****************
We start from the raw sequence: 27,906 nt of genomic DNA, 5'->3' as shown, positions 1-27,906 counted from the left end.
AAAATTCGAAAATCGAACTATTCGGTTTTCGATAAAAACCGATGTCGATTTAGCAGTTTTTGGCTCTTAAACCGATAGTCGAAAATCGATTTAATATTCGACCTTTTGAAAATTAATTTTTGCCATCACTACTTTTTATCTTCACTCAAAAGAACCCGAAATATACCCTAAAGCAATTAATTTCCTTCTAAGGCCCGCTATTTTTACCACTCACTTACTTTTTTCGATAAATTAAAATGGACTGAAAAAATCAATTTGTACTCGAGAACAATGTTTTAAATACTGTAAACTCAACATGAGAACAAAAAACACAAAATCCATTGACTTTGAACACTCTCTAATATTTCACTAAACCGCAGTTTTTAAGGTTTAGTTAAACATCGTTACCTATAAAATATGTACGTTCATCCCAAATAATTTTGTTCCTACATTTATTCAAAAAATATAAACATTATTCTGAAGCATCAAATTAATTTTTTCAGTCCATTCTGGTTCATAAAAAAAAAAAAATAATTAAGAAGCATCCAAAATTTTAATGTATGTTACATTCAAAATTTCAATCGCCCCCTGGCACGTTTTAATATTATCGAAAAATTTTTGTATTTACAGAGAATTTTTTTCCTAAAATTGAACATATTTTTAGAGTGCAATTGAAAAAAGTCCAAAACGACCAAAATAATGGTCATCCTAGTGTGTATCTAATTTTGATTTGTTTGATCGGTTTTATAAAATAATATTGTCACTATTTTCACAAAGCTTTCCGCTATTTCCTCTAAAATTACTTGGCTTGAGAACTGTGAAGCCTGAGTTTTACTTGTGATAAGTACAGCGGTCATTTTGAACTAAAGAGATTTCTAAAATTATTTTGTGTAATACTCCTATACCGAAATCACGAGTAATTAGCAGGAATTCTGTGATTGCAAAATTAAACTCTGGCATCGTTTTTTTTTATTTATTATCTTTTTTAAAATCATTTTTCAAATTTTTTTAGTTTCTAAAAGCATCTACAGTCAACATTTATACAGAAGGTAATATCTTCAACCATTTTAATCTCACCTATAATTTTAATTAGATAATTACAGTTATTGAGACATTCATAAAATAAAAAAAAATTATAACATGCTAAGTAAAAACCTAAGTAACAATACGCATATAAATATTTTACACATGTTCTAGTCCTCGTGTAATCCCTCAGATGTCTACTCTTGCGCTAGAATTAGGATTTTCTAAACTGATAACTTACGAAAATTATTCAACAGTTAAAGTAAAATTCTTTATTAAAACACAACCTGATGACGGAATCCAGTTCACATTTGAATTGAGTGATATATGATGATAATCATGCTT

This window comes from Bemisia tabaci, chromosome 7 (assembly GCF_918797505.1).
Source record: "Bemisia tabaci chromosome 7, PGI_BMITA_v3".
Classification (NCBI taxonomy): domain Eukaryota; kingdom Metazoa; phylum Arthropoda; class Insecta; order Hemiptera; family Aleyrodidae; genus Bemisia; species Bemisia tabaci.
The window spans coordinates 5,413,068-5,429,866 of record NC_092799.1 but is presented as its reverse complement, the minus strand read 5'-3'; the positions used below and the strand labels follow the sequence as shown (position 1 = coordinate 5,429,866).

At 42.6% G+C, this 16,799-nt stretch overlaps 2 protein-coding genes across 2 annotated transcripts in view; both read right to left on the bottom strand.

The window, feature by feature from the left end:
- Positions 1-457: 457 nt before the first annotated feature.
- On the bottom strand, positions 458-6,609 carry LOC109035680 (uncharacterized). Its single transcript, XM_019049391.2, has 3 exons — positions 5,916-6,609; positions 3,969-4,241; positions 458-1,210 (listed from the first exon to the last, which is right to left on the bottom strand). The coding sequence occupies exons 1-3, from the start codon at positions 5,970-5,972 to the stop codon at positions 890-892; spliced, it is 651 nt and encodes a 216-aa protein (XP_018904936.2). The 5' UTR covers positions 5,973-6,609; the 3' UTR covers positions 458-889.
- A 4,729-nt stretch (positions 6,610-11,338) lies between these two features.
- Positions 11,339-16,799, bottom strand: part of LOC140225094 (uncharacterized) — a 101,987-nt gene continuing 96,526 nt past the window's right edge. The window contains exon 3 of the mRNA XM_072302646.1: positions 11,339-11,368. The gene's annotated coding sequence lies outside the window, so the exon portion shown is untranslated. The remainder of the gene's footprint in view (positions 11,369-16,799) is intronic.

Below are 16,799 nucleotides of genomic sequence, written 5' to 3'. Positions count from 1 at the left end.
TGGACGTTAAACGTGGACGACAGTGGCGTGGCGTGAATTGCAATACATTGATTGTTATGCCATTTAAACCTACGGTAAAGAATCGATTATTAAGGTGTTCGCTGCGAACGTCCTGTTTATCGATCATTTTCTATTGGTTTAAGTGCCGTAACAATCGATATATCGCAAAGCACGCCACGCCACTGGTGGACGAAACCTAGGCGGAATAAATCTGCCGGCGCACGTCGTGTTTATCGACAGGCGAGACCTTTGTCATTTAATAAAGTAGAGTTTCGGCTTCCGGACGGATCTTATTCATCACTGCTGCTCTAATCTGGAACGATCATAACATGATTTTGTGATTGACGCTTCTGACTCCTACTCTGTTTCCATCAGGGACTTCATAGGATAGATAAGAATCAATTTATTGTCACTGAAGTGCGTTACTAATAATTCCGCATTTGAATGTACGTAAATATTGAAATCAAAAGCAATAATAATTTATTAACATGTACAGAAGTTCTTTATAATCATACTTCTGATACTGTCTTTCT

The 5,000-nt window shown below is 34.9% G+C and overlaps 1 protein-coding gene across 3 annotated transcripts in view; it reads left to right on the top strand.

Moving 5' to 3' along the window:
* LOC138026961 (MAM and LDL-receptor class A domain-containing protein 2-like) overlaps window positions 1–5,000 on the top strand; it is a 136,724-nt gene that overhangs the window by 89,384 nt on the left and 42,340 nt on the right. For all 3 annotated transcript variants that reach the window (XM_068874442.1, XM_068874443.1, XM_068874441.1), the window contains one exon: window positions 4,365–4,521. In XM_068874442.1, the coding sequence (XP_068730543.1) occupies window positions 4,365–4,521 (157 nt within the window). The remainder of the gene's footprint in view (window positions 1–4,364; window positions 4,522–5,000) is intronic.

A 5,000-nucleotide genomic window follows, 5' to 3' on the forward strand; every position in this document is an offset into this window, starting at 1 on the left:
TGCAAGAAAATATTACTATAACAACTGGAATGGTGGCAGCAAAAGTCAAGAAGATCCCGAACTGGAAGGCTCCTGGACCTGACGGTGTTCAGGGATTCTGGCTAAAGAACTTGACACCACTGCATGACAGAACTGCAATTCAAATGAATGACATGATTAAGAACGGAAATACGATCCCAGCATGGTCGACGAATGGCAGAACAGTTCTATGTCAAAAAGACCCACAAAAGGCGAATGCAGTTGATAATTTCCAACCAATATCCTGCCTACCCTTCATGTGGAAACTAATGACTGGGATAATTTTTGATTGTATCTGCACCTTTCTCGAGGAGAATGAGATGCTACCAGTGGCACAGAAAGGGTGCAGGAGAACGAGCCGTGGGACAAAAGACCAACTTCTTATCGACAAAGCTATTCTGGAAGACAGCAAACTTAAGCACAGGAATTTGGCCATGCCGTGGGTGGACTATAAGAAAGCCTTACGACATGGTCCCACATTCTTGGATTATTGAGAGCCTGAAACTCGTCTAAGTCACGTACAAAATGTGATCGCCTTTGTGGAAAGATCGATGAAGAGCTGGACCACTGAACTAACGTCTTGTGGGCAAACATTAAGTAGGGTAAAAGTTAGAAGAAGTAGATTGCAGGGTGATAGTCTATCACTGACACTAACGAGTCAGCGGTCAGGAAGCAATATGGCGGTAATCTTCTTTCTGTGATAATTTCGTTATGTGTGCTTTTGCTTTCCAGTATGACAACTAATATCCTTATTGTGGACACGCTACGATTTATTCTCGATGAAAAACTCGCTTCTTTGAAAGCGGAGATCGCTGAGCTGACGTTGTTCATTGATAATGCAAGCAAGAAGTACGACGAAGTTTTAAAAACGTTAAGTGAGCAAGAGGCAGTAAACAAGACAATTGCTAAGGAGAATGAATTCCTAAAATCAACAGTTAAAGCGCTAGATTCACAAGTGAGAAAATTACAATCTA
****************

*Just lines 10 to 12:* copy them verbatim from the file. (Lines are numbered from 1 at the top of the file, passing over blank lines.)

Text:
- On the bottom strand, positions 458-6,609 carry LOC109035680 (uncharacterized). Its single transcript, XM_019049391.2, has 3 exons — positions 5,916-6,609; positions 3,969-4,241; positions 458-1,210 (listed from the first exon to the last, which is right to left on the bottom strand). The coding sequence occupies exons 1-3, from the start codon at positions 5,970-5,972 to the stop codon at positions 890-892; spliced, it is 651 nt and encodes a 216-aa protein (XP_018904936.2). The 5' UTR covers positions 5,973-6,609; the 3' UTR covers positions 458-889.
- A 4,729-nt stretch (positions 6,610-11,338) lies between these two features.
- Positions 11,339-16,799, bottom strand: part of LOC140225094 (uncharacterized) — a 101,987-nt gene continuing 96,526 nt past the window's right edge. The window contains exon 3 of the mRNA XM_072302646.1: positions 11,339-11,368. The gene's annotated coding sequence lies outside the window, so the exon portion shown is untranslated. The remainder of the gene's footprint in view (positions 11,369-16,799) is intronic.